He spoke to her gently and let her get used to him. Eventually, she began cautiously sniffing at the hands of the workers and even wagging her tail a little.

Edie’s fur was dirty and matted. She could barely see through the fur growing over her eyes. The workers decided to take her in to groom her, so she would be clean and comfortable. She stood obediently on the grooming table. She seemed to understand at last that they were there to help her.

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YouTube Screenshot Source: YouTube Screenshot

With her new, close-clipped coat, Edie looked like an entirely new dog.

She seemed to be feeling better after her bath and haircut, rolling around on a clean towel and even nuzzling her new owner a few times.

“Everything is so scary at the shelter, especially when you weigh ten pounds,” reads a caption on Eldad’s video. “Please don’t overlook these animals when you are at the shelter. All Edie needed is a hug.”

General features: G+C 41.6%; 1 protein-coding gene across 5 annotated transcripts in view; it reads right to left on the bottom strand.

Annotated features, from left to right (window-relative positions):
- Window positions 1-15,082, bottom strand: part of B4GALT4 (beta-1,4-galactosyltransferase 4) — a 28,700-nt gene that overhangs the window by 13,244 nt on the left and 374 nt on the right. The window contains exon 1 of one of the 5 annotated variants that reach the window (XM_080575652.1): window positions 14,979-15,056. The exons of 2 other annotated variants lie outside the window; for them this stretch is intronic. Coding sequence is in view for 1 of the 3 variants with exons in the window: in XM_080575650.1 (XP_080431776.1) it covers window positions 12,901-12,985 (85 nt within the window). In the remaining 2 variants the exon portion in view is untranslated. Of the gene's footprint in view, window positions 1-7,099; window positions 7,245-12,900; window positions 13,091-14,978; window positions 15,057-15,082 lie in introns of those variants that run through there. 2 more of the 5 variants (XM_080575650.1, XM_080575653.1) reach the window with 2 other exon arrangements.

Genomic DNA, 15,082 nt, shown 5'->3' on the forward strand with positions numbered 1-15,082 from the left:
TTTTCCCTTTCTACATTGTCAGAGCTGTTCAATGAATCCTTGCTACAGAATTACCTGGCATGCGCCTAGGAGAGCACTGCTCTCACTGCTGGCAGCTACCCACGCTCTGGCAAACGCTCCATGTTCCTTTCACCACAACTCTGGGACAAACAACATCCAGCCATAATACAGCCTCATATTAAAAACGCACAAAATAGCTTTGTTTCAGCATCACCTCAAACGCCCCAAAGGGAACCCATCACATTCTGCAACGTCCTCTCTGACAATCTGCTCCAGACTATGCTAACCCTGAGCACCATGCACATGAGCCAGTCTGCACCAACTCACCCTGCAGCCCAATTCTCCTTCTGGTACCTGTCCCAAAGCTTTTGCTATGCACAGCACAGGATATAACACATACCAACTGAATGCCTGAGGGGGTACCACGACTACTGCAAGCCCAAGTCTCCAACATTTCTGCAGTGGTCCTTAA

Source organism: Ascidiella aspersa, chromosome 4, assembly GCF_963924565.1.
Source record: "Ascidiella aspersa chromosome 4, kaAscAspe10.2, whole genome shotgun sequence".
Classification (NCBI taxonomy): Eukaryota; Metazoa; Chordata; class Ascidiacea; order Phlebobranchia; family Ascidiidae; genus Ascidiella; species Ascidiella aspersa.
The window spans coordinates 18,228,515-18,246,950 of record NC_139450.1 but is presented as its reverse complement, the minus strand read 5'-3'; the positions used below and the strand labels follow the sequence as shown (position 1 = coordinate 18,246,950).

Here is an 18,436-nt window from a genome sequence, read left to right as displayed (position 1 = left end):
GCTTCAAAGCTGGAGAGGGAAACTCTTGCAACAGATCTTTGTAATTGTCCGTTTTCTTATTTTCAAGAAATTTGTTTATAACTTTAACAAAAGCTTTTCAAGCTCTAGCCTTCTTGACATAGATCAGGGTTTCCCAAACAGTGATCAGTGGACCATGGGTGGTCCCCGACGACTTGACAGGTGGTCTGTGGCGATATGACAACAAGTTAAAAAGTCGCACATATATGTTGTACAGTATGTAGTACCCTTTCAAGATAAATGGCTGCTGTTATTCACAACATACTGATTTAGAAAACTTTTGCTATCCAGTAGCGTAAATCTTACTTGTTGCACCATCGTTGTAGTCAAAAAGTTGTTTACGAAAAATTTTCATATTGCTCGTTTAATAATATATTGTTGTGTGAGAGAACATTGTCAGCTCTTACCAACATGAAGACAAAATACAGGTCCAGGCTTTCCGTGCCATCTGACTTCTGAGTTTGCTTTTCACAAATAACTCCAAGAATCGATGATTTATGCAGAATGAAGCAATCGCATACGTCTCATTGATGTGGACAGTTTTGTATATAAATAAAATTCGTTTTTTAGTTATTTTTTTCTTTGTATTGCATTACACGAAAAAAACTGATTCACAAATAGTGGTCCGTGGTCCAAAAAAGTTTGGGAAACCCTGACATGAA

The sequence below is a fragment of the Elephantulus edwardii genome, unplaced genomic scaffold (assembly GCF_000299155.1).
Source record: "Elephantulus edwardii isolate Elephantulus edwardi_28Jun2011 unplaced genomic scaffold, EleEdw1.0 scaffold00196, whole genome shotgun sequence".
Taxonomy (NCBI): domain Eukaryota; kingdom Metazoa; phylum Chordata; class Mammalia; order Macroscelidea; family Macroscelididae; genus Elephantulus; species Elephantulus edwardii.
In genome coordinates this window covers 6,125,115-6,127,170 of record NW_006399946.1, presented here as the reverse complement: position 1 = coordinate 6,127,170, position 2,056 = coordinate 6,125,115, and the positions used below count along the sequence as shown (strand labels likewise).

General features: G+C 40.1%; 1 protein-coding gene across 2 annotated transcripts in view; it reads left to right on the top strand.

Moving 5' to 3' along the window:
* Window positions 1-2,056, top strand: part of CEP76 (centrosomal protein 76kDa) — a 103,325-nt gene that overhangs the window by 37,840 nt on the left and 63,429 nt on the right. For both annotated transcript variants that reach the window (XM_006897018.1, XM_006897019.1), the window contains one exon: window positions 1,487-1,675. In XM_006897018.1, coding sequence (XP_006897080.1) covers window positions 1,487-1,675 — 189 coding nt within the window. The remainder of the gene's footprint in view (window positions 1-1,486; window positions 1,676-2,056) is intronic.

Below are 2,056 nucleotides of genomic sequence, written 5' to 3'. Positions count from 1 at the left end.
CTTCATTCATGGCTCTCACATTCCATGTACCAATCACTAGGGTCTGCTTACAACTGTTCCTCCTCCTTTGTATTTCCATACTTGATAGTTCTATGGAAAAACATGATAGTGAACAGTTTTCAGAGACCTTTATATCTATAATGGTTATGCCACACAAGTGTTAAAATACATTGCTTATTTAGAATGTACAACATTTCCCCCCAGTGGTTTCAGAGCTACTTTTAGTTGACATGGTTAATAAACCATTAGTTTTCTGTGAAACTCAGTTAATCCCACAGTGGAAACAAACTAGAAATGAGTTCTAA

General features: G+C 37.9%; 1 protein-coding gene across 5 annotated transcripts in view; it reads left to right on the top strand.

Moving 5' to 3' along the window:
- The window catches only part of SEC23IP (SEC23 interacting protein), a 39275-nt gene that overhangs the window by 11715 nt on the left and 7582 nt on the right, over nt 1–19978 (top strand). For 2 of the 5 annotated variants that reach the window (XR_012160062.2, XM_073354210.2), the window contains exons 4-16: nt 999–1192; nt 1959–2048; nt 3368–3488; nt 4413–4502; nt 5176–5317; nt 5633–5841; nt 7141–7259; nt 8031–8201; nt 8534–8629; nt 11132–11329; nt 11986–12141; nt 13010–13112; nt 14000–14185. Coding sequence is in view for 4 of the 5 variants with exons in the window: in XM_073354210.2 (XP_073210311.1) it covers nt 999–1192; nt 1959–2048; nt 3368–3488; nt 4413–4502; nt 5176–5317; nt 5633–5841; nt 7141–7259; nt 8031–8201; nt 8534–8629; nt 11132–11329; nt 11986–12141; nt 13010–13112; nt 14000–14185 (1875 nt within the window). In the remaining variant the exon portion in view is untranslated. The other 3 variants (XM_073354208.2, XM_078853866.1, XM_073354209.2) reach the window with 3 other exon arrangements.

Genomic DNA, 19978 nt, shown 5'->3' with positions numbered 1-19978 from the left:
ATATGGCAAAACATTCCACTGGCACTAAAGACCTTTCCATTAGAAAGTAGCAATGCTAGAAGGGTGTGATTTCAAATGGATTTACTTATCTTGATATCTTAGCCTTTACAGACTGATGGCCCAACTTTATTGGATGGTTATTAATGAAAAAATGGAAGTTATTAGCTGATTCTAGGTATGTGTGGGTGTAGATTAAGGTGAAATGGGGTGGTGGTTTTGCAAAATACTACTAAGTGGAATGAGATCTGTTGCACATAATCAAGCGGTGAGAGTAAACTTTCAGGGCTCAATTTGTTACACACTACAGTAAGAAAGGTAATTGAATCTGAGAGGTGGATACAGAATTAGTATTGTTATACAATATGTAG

While there are no recent statistics on the number of animals that are euthanized every year, estimates say about 56 percent of dogs and 71 percent of cats that go into shelters are euthanized. This might be because they are aggressive or sick or just because of overcrowding.

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Just Something Source: Just Something

That’s why the video about Edie asks people to take a second look at animals that seem frightened or “high-maintenance.”

Sometimes, they’re not bad animals. They’ve just experienced mistreatment and need a bit of extra attention and patience.

The most recent estimate of the number of animals who are put to sleep every year in the United States is from 2008. Roughly 3.7 million cats and dogs were euthanized that year. Adoption rates are much lower. Only about 25 percent of dogs and 24 percent of cats in shelters are taken home to loving families.

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SPCA of Texas Source: SPCA of Texas